Austin’s research interests include globalization and development, global health, the environment, and quantitative and qualitative research methods. Austin also does fieldwork in Bududa, Uganda related to malaria, HIV, and community health.
Compares the cross-national determinants of the level of female HIV prevalence to the determinants of the percentage of HIV cases among women. Suggests that analyzing the distribution of HIV cases by gender is a more appropriate way to measure gender disparities in the HIV pandemic.
Considers the influence of both legal economic status and social dimensions of women’s status on malaria rates. Argues that women’s legal economic status has an indirect relationship on malaria rates by enhancing women’s social standing and strengthening general health provisions. Suggests that addressing issues of gender inequality in poor nations is central to tackling this persistent pandemic.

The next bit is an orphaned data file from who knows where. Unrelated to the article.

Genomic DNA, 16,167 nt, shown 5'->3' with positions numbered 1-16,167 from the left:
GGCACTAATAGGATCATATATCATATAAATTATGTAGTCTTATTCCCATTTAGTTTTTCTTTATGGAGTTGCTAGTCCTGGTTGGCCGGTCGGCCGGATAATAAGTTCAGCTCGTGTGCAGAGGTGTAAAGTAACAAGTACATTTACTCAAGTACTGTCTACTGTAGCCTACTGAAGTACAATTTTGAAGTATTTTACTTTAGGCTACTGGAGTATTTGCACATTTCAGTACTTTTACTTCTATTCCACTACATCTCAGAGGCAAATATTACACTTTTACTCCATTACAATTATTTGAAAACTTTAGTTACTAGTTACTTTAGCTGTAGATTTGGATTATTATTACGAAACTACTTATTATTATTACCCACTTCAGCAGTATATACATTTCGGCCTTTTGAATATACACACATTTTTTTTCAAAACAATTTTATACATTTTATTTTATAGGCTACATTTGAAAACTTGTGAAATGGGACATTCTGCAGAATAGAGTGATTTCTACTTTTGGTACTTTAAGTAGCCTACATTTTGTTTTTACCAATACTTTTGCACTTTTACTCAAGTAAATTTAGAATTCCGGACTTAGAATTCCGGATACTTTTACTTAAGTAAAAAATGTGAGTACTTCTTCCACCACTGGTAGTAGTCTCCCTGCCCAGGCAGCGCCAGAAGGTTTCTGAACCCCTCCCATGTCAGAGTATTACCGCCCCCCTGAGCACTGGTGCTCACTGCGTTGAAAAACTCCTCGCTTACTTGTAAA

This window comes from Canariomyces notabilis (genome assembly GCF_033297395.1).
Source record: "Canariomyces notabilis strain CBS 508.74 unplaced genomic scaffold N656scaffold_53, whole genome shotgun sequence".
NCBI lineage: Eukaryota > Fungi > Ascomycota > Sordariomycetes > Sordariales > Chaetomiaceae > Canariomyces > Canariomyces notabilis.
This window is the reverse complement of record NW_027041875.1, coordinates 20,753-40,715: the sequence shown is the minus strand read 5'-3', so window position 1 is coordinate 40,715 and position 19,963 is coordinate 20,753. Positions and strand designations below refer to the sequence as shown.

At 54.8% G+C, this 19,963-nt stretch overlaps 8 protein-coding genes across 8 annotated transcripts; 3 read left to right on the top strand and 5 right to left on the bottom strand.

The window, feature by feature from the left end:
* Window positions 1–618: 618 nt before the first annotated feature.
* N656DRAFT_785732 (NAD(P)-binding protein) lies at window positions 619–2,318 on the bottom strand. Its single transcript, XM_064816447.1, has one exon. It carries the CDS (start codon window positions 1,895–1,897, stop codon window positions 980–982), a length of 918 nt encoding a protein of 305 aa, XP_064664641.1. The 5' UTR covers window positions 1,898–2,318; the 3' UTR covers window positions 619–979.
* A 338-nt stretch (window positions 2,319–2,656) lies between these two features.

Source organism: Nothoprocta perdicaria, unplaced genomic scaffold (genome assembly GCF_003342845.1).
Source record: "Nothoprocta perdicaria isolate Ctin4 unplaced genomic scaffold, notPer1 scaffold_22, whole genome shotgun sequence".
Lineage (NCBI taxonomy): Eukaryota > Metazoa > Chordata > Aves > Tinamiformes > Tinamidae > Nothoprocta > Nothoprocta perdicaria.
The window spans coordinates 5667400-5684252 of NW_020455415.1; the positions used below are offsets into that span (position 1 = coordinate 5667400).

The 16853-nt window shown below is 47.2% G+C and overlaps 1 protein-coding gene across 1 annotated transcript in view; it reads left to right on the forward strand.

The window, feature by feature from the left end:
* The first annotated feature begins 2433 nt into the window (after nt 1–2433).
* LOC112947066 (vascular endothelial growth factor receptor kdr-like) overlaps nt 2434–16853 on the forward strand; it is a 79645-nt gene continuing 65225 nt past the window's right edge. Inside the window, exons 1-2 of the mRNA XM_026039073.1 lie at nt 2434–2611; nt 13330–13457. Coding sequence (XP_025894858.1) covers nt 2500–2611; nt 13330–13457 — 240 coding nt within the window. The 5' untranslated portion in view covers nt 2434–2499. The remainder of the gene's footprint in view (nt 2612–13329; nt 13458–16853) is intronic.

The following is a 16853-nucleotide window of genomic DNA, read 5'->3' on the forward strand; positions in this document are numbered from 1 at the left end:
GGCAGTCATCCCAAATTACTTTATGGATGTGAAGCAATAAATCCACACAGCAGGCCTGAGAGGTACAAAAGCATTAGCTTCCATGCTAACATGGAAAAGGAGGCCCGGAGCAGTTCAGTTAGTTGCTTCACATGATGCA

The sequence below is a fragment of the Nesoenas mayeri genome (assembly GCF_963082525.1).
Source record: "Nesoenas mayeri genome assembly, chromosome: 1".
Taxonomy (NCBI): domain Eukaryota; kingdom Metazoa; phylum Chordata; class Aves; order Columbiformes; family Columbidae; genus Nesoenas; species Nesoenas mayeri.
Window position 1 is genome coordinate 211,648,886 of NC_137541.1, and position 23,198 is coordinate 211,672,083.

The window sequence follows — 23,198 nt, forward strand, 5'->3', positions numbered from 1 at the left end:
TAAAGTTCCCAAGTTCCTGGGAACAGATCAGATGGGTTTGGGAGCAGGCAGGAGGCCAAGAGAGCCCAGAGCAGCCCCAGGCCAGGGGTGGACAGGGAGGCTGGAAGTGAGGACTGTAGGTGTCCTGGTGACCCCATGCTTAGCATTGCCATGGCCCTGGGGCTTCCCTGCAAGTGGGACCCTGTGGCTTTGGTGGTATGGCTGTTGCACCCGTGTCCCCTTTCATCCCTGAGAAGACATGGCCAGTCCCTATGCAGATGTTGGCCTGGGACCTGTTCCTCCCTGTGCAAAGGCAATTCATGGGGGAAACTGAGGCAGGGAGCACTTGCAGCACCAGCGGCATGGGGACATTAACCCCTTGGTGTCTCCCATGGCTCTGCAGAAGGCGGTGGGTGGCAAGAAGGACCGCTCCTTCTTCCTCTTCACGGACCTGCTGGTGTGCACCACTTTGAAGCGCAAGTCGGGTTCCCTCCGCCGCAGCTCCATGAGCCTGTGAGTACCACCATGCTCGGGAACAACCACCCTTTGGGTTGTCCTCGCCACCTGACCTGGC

Demonstrates that economic dependency and environmental decline lead to increased urban slum populations in less developed nations, and that nations with larger urban slum populations have higher rates of TB and malaria.
Argues that ecological losses reduce women’s longevity via increased HIV rates, hunger, and diminished health resources. Points to the importance of ecological conditions and the efficacy of incorporating ecofeminist frameworks to explain global health and gender inequalities.